|NMU||ROUNDUP||Secret Courts||Sep 7, 2001|
Variety of courts seek limits to juror coverage
- In the name of protecting the privacy of jurors, judges around the country are cutting off public access to information about the legal process.
A number of recent decisions from around the country reflect judges’ desires to protect the privacy of jurors.
The Michigan Court of Appeals ruled in an unpublished opinion in People v. Ackerman that a judge’s order prohibiting journalists from photographing or filming jurors as they left a courtroom was a constitutional “time, place or manner” restriction. The court noted that jurors were given the option of staying to speak with the press or be escorted out of the building. Every juror chose to leave with the escort. Several news groups argued that the order was overbroad and unconstitutional, but the appellate court ruled that the judge did not prohibit reporters from contacting jurors once they were home. The court found that the order created a limited “waiting period” on contact and not a permanent ban. The court held that privacy concerns justified such a delay.
In New Jersey, Camden County Superior Court Judge Linda Baxter issued an order in July that barred journalists from publishing the identity of any juror or “descriptions that would reasonably identify any juror” in the murder trial of Rabbi Fred Neulander. The case — Neulander is accused of arranging for the murder of his wife — has received widespread publicity. Baxter’s order also barred the press from contacting or attempting to interview any juror or potential juror. The Philadelphia Inquirer and the Associated Press challenged the order, arguing that it was an unconstitutional prior restraint. Baxter refused to vacate the order on Aug. 31 because she believed that potential jurors would not be candid in their responses during jury selection if they thought their statements might be reported. She said the potential lack of candor would violate the defendant’s right to a fair trial.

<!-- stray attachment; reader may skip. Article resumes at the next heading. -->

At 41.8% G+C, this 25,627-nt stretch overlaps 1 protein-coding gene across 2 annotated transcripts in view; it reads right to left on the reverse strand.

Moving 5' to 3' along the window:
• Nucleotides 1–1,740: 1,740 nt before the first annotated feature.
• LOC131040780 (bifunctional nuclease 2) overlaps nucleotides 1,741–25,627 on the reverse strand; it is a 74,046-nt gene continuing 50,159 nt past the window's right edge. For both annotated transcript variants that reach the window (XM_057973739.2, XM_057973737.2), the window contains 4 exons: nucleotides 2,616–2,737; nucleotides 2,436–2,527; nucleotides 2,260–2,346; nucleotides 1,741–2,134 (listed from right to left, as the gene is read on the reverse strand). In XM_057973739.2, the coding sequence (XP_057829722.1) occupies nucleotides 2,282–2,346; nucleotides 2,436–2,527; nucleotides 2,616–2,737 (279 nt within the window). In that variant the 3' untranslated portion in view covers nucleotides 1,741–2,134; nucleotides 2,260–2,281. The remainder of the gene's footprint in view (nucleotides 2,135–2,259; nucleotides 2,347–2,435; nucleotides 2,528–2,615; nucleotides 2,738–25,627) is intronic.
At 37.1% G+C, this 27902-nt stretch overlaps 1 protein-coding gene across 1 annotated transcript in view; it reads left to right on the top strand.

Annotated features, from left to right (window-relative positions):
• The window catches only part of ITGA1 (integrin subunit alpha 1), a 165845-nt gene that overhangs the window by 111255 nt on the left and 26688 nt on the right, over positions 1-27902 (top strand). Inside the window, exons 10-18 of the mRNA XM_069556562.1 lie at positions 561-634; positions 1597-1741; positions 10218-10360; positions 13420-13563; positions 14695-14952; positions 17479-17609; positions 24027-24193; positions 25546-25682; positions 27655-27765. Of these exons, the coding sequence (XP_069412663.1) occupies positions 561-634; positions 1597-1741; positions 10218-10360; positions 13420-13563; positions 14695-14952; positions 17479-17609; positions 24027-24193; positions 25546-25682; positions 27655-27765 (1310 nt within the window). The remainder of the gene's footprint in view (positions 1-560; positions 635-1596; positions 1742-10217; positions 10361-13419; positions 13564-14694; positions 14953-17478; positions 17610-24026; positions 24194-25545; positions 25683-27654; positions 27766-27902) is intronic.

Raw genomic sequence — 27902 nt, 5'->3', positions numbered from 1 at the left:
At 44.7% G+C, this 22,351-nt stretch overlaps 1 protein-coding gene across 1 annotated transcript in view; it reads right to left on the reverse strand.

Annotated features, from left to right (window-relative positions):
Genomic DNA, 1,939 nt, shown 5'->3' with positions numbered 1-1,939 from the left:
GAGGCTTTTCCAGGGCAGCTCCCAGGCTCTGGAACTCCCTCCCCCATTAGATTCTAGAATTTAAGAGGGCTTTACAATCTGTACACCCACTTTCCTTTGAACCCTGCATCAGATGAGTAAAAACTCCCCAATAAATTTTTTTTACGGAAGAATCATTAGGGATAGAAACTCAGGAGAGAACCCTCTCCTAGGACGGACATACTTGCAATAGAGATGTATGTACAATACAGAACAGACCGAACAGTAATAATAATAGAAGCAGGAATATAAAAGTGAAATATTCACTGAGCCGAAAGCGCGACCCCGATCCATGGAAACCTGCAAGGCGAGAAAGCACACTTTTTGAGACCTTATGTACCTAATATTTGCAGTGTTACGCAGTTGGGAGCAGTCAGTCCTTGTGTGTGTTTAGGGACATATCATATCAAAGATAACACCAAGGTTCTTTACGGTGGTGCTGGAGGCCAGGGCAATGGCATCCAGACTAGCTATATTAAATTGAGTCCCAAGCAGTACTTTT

The Utah Judicial Council approved a new rule on Aug. 23 that would allow judges to withhold jurors’ names from the news media for five days after the end of a trial. The council has been considering the rule for a year, and, despite concerns that it would hinder newsgathering, the measure was passed to protect juror privacy. The Associated Press reported that there had been no known instances of jurors being harassed in Utah, but one council member said the rule was needed to prevent any potential trouble.
U.S. District Judge Filemon Vela issued an order in a product liability trial against Firestone that bars the media from contacting jurors unless a written request is submitted to the judge’s office for approval. The case, filed in federal court in Brownsville, Texas, was settled while the jury was deliberating. Even though the case has ended, jurors contacted by The Monitor of McAllen, Texas, won’t speak to the press, telling the newspaper that it would violate the Aug. 29 court order. The Monitor and the Associated Press filed a motion challenging the order, claiming that it was an unconstitutional prior restraint. Vela made an oral ruling on Aug. 31 denying the motion. The Associated Press reported that attorneys — and presumably, the public — are interested to know what the jurors thought of the case.
© 2001 The Reporters Committee for Freedom of the Press